December 23, 2015
Rep. Paul Tittl
The income deduction would likely cover the entire annual income of most psychiatrists in Wisconsin because the annual median income in most of the state’s 11 largest cities ranged from about $175,000 to about $195,000, according to salary.com.
Psychiatrists who move to Wisconsin to work and medical school graduates who stay in the state to practice would be eligible for the annual deduction for 10 years, according to the bill, which is sponsored by Rep. Paul Tittl, of Manitowoc. Those who do not remain in the state and practice the full 10 years would be required to pay back the tax break.
Tittl says the bill is aimed at improving mental health care because Wisconsin is short about 270 psychiatrists.
Psychiatrists and psychologists are generous contributors to candidates for statewide office and the legislature. Between January 2010 and June 2015, psychiatrists and psychologists contributed $218,600 to partisan legislative and statewide candidates. The top recipients were two unsuccessful Democratic candidates for governor – Tom Barrett, who received nearly $63,300 and Mary Burke, who received nearly $43,200 – and Republican Gov. Scott Walker, who accepted about $40,500.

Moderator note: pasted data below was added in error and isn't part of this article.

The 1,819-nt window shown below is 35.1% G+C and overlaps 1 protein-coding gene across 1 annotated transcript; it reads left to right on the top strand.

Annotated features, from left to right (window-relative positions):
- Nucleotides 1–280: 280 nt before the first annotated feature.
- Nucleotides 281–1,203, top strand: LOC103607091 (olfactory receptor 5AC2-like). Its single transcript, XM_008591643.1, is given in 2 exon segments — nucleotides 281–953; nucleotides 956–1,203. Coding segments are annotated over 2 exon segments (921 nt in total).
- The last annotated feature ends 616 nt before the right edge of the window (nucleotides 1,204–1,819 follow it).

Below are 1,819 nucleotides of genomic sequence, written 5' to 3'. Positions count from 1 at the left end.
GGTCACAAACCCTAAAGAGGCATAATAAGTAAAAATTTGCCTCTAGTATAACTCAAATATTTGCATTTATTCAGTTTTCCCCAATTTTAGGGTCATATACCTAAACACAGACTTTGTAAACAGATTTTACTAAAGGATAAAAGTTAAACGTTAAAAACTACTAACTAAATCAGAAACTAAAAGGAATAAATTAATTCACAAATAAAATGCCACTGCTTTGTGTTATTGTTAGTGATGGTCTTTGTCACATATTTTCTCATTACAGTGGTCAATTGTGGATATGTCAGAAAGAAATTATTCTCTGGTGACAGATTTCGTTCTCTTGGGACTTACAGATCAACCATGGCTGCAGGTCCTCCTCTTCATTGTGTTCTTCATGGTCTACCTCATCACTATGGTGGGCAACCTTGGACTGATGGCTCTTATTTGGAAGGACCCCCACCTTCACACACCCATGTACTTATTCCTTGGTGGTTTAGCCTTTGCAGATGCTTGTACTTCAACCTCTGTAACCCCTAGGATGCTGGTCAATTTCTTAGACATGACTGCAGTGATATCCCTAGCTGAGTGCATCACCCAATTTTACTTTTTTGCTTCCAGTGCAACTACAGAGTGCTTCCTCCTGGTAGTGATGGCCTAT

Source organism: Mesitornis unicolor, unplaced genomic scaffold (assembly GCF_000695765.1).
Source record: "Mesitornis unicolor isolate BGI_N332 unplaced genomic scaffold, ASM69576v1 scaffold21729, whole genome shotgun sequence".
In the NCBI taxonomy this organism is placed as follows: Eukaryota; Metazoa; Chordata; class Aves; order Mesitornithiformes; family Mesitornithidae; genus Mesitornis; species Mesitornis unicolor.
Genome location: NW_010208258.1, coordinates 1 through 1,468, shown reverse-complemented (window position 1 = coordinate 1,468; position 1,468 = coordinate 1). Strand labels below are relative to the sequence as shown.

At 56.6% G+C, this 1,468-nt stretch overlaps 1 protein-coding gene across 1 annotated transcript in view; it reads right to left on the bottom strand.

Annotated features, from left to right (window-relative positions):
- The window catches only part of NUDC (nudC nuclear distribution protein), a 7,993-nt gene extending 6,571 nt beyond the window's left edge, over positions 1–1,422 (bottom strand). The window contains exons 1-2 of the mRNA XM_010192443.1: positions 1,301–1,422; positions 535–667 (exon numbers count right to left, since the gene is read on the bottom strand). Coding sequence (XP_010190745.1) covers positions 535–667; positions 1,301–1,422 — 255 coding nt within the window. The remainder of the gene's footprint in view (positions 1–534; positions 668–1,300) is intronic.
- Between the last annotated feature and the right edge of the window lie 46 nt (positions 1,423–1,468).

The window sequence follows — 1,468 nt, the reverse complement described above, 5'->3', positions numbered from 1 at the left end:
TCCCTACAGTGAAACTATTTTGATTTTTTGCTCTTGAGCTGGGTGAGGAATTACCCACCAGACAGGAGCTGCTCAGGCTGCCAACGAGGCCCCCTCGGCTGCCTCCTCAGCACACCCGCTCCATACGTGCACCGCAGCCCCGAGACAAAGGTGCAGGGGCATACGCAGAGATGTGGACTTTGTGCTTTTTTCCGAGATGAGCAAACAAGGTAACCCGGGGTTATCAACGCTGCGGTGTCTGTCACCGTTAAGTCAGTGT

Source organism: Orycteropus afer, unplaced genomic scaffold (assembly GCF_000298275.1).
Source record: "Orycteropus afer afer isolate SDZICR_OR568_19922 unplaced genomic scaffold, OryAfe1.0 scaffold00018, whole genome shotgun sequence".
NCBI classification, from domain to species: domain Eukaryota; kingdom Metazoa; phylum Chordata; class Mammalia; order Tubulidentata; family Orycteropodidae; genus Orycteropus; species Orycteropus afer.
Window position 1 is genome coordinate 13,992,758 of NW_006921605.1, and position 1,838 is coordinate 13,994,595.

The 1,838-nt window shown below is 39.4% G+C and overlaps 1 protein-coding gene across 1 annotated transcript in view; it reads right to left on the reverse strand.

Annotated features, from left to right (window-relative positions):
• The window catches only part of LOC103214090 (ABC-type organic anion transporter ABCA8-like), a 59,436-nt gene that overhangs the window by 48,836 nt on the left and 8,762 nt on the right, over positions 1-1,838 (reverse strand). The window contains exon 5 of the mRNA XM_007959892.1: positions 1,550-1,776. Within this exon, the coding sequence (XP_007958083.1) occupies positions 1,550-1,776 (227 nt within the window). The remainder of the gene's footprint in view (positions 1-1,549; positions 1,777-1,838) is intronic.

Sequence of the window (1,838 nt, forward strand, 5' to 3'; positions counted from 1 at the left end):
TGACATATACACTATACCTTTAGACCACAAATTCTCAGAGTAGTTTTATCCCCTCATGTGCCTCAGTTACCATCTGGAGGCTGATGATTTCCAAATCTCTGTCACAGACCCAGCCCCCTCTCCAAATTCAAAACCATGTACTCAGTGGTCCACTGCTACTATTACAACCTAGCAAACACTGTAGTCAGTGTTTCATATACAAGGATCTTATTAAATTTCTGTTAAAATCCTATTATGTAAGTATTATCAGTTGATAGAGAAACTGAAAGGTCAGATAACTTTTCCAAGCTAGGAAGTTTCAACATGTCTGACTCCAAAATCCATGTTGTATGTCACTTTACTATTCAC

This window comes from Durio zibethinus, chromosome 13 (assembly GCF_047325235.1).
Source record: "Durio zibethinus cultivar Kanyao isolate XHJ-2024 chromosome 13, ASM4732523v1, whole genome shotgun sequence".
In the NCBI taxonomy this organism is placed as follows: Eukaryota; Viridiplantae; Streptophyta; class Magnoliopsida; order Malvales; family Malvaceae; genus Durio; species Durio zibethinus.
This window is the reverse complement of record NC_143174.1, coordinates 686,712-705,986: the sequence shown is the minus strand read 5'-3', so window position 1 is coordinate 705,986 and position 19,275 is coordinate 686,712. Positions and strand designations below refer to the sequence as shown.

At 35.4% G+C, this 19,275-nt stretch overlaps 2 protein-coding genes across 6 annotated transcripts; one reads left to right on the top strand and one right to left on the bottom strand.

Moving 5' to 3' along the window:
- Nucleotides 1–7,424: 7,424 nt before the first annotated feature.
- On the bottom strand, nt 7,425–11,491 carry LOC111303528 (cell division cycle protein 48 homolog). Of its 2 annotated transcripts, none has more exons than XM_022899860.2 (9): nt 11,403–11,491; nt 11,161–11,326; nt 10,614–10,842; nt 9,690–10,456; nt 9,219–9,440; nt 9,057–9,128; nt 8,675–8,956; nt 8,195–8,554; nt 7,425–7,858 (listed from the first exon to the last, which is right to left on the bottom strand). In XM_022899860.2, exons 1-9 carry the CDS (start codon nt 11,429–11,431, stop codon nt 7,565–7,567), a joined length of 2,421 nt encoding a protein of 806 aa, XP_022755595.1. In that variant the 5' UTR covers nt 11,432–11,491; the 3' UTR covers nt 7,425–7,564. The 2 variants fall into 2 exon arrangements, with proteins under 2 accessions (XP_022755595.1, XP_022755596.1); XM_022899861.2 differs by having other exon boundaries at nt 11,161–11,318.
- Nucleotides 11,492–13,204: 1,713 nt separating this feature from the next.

Current legislators received nearly $25,000 from psychiatrist and psychologists between January 2010 and June 2015. About $20,400 went to Democratic legislators and about $4,400 went to GOP lawmakers, who control both houses of the legislature. Tittl did not receive any contributions from psychiatrists or psychologists.
At an Assembly committee hearing last March, the Wisconsin Hospital Association’s lawyer testified that the lack of adequate psychiatrists is making it difficult to care for patients hospitalized for mental health problems.
Individual and political action committee contributions from the hospital industry to current legislators totaled about $554,000 between January 2010 and June 2015. Tittl received $850 in hospital industry contributions, including $250 from the hospital association’s PAC.